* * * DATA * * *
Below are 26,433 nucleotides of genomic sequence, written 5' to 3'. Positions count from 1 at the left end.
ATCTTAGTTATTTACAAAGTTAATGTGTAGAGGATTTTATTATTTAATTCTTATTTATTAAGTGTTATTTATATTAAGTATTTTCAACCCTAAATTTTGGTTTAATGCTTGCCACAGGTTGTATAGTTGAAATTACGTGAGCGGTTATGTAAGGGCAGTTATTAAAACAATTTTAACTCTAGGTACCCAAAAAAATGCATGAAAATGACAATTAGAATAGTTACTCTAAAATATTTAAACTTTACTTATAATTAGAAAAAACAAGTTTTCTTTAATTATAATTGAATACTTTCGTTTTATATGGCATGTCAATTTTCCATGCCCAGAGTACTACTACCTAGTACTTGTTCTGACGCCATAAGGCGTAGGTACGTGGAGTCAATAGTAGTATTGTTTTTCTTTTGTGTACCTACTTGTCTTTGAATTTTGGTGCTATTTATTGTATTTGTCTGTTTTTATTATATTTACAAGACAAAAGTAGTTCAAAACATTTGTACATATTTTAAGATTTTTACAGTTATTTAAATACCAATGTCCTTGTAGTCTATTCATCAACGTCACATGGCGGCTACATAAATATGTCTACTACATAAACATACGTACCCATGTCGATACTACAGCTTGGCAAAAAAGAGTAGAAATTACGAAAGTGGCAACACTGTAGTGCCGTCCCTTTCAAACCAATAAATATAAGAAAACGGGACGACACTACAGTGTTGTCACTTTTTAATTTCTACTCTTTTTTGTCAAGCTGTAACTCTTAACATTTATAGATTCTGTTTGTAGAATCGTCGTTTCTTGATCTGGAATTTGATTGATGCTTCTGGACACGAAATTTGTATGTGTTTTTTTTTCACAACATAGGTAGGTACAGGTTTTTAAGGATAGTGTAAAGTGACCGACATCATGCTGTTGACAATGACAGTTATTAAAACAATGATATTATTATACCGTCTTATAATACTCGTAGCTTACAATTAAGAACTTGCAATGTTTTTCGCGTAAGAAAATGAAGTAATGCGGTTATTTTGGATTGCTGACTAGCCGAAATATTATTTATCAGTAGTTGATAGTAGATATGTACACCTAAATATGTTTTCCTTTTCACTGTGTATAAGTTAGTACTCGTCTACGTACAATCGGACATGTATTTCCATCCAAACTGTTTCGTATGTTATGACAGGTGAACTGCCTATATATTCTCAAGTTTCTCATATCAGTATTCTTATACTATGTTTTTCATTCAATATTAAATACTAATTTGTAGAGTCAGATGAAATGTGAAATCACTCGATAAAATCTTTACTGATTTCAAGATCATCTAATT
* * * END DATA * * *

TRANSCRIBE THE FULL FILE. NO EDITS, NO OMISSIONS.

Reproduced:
Below are 26,433 nucleotides of genomic sequence, written 5' to 3'. Positions count from 1 at the left end.
ATCTTAGTTATTTACAAAGTTAATGTGTAGAGGATTTTATTATTTAATTCTTATTTATTAAGTGTTATTTATATTAAGTATTTTCAACCCTAAATTTTGGTTTAATGCTTGCCACAGGTTGTATAGTTGAAATTACGTGAGCGGTTATGTAAGGGCAGTTATTAAAACAATTTTAACTCTAGGTACCCAAAAAAATGCATGAAAATGACAATTAGAATAGTTACTCTAAAATATTTAAACTTTACTTATAATTAGAAAAAACAAGTTTTCTTTAATTATAATTGAATACTTTCGTTTTATATGGCATGTCAATTTTCCATGCCCAGAGTACTACTACCTAGTACTTGTTCTGACGCCATAAGGCGTAGGTACGTGGAGTCAATAGTAGTATTGTTTTTCTTTTGTGTACCTACTTGTCTTTGAATTTTGGTGCTATTTATTGTATTTGTCTGTTTTTATTATATTTACAAGACAAAAGTAGTTCAAAACATTTGTACATATTTTAAGATTTTTACAGTTATTTAAATACCAATGTCCTTGTAGTCTATTCATCAACGTCACATGGCGGCTACATAAATATGTCTACTACATAAACATACGTACCCATGTCGATACTACAGCTTGGCAAAAAAGAGTAGAAATTACGAAAGTGGCAACACTGTAGTGCCGTCCCTTTCAAACCAATAAATATAAGAAAACGGGACGACACTACAGTGTTGTCACTTTTTAATTTCTACTCTTTTTTGTCAAGCTGTAACTCTTAACATTTATAGATTCTGTTTGTAGAATCGTCGTTTCTTGATCTGGAATTTGATTGATGCTTCTGGACACGAAATTTGTATGTGTTTTTTTTTCACAACATAGGTAGGTACAGGTTTTTAAGGATAGTGTAAAGTGACCGACATCATGCTGTTGACAATGACAGTTATTAAAACAATGATATTATTATACCGTCTTATAATACTCGTAGCTTACAATTAAGAACTTGCAATGTTTTTCGCGTAAGAAAATGAAGTAATGCGGTTATTTTGGATTGCTGACTAGCCGAAATATTATTTATCAGTAGTTGATAGTAGATATGTACACCTAAATATGTTTTCCTTTTCACTGTGTATAAGTTAGTACTCGTCTACGTACAATCGGACATGTATTTCCATCCAAACTGTTTCGTATGTTATGACAGGTGAACTGCCTATATATTCTCAAGTTTCTCATATCAGTATTCTTATACTATGTTTTTCATTCAATATTAAATACTAATTTGTAGAGTCAGATGAAATGTGAAATCACTCGATAAAATCTTTACTGATTTCAAGATCATCTAATT